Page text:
Travelling as part of an eight-officer investigation team, Sime's destination lies
Maria Espadinha
Oct 25, 2020 rated it really liked it
History in Disguise

Can you picture an island 2 kilometers wide and 3 kilometers long?
Tiny, isn’t it?!
That sweet island is shared by a lil over one hundred people who live there like in a gigantic home cos no one cares to lock their doors. They all know each other and live like a large family!
Sounds like paradise?!
Well... since heaven and hell seem to be close neighbors, even in a potential eden like this, a man has been stabbed to death!


The investigation will guide us to a distant past - a b
Jun 22, 2015 rated it really liked it
Montreal based and English speaking detective Sime Mackenzie gets added to a special investigative police team that gets flown out to an island where a murder took place.
The inhabitants of the island are English speaking and are all not very unhappy with the demise of the victim of the murder. The victims wife is the most obvious suspect.

The second part of the book is about Mackenzies heritage and how his family lived on the Outer Hebrides and how through the Highland clearings they ended up i
Carol -  Reading Writing and Riesling
Feb 06, 2016 rated it really liked it
Shelves: netgalley
A great read.

My View:
Meticulously researched, a strong sense of place in dual time zones and setting – Peter May writes desolate, isolated communities with passion and realism; you will be able to visualise yourself here, be able to hear the gale force winds, feel the intensity of the storms and climb the unspoilt rugged landscape. You will feel the desolation and the isolation – the perfect setting for a murder and a mystery or two.

But this is more than a murder /mystery, this is also a beauti
Dec 15, 2013 rated it really liked it
Shelves: crime-thrillers
Stunning Canadian Murder Mystery

Peter May has used and interesting use of Scottish history of the Highland Clearances of the nineteenth century on modern day murder in Canada. The blend of the historic and the modern at first seem unrelated but as the story builds one is able to see the story coming full circle and that an historic promise of forebears is finally delivered by an investigating detective to the wife of the victim. Who committed the murder? Well you will have to read the book to fi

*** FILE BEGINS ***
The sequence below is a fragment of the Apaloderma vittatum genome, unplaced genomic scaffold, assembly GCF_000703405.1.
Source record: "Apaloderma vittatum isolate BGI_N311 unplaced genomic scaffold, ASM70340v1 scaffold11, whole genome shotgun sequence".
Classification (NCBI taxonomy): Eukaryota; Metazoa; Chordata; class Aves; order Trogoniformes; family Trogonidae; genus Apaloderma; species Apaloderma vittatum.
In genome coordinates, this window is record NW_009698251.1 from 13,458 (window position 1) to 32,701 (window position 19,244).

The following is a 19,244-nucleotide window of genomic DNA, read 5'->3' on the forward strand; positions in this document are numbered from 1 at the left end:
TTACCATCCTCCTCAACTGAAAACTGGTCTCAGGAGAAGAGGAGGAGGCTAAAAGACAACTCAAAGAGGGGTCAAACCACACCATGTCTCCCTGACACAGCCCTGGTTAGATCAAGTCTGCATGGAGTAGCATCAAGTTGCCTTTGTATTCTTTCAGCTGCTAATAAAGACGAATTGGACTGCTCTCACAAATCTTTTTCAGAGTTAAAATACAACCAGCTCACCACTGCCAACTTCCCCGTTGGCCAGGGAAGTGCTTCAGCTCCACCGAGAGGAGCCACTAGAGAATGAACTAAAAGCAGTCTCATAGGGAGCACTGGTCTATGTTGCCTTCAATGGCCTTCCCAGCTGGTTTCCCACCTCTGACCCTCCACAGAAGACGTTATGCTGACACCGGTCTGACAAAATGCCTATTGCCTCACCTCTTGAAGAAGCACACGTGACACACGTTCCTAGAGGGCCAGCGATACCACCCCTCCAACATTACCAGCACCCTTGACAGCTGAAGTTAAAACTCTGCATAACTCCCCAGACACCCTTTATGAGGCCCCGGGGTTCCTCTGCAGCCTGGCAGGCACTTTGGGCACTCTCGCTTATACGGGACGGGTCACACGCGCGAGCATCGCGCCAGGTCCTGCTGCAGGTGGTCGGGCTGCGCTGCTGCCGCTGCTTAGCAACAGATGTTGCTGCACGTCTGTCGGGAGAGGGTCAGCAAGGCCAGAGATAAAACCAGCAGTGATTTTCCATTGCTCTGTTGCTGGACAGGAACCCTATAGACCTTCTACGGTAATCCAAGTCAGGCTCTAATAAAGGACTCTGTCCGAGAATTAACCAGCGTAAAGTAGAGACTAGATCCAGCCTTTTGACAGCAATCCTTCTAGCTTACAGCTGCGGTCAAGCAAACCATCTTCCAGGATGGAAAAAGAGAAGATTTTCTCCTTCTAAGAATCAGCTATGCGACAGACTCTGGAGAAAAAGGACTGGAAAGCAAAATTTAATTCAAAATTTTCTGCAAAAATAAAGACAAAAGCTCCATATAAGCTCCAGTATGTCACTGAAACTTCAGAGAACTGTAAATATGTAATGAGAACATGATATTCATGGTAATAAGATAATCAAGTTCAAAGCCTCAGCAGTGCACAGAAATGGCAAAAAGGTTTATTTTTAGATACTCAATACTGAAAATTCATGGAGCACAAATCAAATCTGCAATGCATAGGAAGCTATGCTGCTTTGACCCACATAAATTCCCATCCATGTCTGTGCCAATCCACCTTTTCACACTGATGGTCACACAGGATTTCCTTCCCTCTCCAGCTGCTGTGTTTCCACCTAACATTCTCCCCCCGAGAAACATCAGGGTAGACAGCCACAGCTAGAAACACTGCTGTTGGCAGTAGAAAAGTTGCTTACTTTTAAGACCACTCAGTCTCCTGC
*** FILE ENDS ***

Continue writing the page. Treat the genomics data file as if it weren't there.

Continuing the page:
Feb 01, 2017 rated it really liked it
Held my interest all through; I highly recommend this one. This was a mystery-cum-historical novel with two parallel subplots that fed off each other: one--did a wealthy woman, Kirsty Cowell, murder her husband? Two--recollections, dreams and the actual diaries of the protagonist's great-great-great grandfather, son of a crofter on the Hebrides, who suffered through potato famine, forced clearance of settlements, finally coming to Canada. Story takes place on a small island in the Gulf of St. La ...more
Feb 13, 2014 rated it liked it
After the excellent Lewis trilogy I was somewhat disappointed with this latest novel from Peter May. There are two linked stories here, but I felt the combination of historical romance and modern police procedural made rather uncomfortable bedfellows. When reading it I rushed through the older story as I wanted to get into the current murder investigation. However once I finished it was the story of the Highland clearances and the doomed love affair between a laird’s daughter and a crofter’s son ...more
Dec 02, 2013 rated it really liked it
Following the sucessful and highly enjoyable Hebridean trilogy comprising The Black House, The Lewis Man and The Chessmen, Peter May returns with a new standalone, which again reflects the strength of his storytelling and the precision of his building of atmosphere and location. Using a split narrative, May carefully weaves the themes of time and history into an interlocking plot, comprising of real life historical events and a contemporary murder mystery…

I don’t usually read other reviews of a
Tanja Berg
Rating 2.4* out of 5. This book was a huge disappointment from start to finish. The present day storyline - murder of an estranged husband on a lonely island - ties together with a love story from the Scottish highlands in the 19th century. It is contrived beyond belief. I can't even find it in me to review this book properly. I had such high hopes for Peter May, I am also listening to the first book of the Lewis Island trilogy and loving it. "Entry Island" however, is much too farfetched. Read ...more
Richard Derus
A weird hybrid of romance and historical fiction, with very little suspense but some strong characters. I wanted to love it; I liked it a lot, but found myself moving slowly through it. Author May's The Blackhouse had the same issues for me. I won't sprain things to get his books, but will read them when I find them on super sales and there's a group read. ...more
Mar 08, 2017 rated it liked it
3 stars for the back story, the present story, the placements and the writing style.

The present day characterizations were poorer than the historical factors of the ancestors in Scotland and their expulsion by the laird off their lands of heritage.

Sime, who is the detective, has insomnia and all the past centuries' factors which lead to present situation are stated in "dream sequences" of his hour or 1/2 hour a night sleep pattern.

It is very long. Overlong because of all the redundancies for i
Cathy Cole
Nov 16, 2013 rated it it was amazing